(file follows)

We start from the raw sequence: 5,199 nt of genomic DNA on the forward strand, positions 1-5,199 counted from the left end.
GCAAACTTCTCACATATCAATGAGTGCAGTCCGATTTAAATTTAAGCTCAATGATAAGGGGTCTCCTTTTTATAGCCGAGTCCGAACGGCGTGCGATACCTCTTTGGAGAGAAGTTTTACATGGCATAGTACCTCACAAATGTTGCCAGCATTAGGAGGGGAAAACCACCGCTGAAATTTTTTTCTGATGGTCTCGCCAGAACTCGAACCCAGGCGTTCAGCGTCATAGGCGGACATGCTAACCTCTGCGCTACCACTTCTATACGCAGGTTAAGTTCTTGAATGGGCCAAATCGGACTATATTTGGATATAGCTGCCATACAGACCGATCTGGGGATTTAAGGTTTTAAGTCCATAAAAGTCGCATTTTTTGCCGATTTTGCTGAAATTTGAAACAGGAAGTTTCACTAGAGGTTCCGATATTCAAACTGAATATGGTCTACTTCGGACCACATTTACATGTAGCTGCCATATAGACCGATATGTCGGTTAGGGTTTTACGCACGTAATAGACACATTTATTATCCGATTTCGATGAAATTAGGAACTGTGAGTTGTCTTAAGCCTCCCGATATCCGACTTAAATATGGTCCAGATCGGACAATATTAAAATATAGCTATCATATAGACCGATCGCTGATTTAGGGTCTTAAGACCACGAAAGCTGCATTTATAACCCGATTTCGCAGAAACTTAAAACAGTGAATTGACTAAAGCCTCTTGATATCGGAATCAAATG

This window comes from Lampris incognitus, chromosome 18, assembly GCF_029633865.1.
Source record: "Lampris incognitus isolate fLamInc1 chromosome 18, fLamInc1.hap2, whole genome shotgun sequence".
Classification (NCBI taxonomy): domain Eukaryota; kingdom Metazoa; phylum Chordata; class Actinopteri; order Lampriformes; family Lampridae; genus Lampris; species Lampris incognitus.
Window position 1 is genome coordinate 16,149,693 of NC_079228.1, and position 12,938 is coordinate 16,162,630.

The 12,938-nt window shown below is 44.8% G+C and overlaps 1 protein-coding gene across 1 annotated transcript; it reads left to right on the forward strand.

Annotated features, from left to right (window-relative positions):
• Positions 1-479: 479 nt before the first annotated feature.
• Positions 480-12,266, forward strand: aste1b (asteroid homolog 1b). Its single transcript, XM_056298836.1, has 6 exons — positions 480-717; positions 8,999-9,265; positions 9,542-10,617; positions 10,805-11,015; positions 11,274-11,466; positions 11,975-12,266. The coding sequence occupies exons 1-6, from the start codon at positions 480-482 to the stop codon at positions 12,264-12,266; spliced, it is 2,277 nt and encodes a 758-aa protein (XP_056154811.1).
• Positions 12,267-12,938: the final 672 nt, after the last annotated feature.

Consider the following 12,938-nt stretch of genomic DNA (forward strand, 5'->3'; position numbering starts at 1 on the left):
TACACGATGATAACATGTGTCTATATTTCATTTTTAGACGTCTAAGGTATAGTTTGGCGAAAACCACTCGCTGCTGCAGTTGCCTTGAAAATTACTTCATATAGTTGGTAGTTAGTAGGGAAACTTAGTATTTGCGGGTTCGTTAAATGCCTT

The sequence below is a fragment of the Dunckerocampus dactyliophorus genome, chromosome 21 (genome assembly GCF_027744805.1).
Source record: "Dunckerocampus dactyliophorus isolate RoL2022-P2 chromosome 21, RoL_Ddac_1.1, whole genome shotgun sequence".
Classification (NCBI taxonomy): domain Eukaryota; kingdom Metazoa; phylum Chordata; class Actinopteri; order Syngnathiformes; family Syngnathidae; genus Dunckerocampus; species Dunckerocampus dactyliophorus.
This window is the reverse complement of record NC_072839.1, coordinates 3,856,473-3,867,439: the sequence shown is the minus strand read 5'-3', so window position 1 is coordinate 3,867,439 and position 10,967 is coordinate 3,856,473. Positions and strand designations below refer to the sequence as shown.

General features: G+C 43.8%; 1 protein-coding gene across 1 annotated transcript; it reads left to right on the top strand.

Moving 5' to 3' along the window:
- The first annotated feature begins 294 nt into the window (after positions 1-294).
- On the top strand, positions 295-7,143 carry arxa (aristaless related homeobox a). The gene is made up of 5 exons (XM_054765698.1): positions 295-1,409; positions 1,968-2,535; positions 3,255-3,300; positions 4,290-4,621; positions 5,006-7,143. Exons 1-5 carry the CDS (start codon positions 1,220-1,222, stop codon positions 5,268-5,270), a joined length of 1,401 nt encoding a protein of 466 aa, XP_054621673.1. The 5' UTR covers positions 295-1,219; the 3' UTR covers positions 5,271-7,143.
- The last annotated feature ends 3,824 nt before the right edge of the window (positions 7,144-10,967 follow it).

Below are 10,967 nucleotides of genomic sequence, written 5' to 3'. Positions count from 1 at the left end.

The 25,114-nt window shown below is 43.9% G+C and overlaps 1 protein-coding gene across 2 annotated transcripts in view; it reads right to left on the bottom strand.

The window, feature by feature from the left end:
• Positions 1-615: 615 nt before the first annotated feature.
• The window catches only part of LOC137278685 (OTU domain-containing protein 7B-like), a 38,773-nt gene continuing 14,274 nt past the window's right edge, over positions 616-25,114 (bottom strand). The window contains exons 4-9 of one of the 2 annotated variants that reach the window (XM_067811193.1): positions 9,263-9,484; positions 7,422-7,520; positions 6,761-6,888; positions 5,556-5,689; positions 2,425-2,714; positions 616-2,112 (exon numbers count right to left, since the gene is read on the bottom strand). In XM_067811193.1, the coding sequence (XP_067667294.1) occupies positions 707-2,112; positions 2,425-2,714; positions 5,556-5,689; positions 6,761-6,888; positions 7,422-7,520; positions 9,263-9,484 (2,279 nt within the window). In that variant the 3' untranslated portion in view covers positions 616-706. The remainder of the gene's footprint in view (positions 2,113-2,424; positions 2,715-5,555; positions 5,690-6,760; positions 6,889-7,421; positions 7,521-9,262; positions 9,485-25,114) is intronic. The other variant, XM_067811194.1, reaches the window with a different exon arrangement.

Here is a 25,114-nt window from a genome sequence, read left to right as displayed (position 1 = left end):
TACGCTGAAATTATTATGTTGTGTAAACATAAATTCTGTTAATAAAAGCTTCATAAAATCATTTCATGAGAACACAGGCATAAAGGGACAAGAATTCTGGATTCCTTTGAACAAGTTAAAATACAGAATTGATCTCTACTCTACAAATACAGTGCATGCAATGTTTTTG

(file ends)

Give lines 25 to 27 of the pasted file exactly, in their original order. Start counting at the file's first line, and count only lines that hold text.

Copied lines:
The window, feature by feature from the left end:
• Positions 1-615: 615 nt before the first annotated feature.
• The window catches only part of LOC137278685 (OTU domain-containing protein 7B-like), a 38,773-nt gene continuing 14,274 nt past the window's right edge, over positions 616-25,114 (bottom strand). The window contains exons 4-9 of one of the 2 annotated variants that reach the window (XM_067811193.1): positions 9,263-9,484; positions 7,422-7,520; positions 6,761-6,888; positions 5,556-5,689; positions 2,425-2,714; positions 616-2,112 (exon numbers count right to left, since the gene is read on the bottom strand). In XM_067811193.1, the coding sequence (XP_067667294.1) occupies positions 707-2,112; positions 2,425-2,714; positions 5,556-5,689; positions 6,761-6,888; positions 7,422-7,520; positions 9,263-9,484 (2,279 nt within the window). In that variant the 3' untranslated portion in view covers positions 616-706. The remainder of the gene's footprint in view (positions 2,113-2,424; positions 2,715-5,555; positions 5,690-6,760; positions 6,889-7,421; positions 7,521-9,262; positions 9,485-25,114) is intronic. The other variant, XM_067811194.1, reaches the window with a different exon arrangement.